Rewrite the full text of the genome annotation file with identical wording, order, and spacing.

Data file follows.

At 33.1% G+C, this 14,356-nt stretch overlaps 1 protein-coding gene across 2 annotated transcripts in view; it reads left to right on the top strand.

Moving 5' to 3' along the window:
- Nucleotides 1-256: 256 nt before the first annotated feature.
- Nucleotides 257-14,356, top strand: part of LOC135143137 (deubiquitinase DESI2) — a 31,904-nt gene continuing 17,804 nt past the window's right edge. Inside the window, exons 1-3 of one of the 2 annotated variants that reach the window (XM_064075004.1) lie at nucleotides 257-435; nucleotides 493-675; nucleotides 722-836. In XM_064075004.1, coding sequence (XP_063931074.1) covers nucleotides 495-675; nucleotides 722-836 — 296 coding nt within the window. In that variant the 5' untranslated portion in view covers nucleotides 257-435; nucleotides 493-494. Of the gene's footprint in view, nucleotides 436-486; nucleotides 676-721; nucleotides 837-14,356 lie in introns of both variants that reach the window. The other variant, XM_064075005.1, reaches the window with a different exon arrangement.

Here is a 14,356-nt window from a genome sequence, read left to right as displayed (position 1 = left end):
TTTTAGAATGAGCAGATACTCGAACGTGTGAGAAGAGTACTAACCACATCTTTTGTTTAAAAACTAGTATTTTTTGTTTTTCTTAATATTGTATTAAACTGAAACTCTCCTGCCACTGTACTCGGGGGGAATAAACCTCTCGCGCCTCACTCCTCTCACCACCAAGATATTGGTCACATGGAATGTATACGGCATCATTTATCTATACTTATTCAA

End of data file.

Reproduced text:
At 33.1% G+C, this 14,356-nt stretch overlaps 1 protein-coding gene across 2 annotated transcripts in view; it reads left to right on the top strand.

Moving 5' to 3' along the window:
- Nucleotides 1-256: 256 nt before the first annotated feature.
- Nucleotides 257-14,356, top strand: part of LOC135143137 (deubiquitinase DESI2) — a 31,904-nt gene continuing 17,804 nt past the window's right edge. Inside the window, exons 1-3 of one of the 2 annotated variants that reach the window (XM_064075004.1) lie at nucleotides 257-435; nucleotides 493-675; nucleotides 722-836. In XM_064075004.1, coding sequence (XP_063931074.1) covers nucleotides 495-675; nucleotides 722-836 — 296 coding nt within the window. In that variant the 5' untranslated portion in view covers nucleotides 257-435; nucleotides 493-494. Of the gene's footprint in view, nucleotides 436-486; nucleotides 676-721; nucleotides 837-14,356 lie in introns of both variants that reach the window. The other variant, XM_064075005.1, reaches the window with a different exon arrangement.

Here is a 14,356-nt window from a genome sequence, read left to right as displayed (position 1 = left end):
TTTTAGAATGAGCAGATACTCGAACGTGTGAGAAGAGTACTAACCACATCTTTTGTTTAAAAACTAGTATTTTTTGTTTTTCTTAATATTGTATTAAACTGAAACTCTCCTGCCACTGTACTCGGGGGGAATAAACCTCTCGCGCCTCACTCCTCTCACCACCAAGATATTGGTCACATGGAATGTATACGGCATCATTTATCTATACTTATTCAA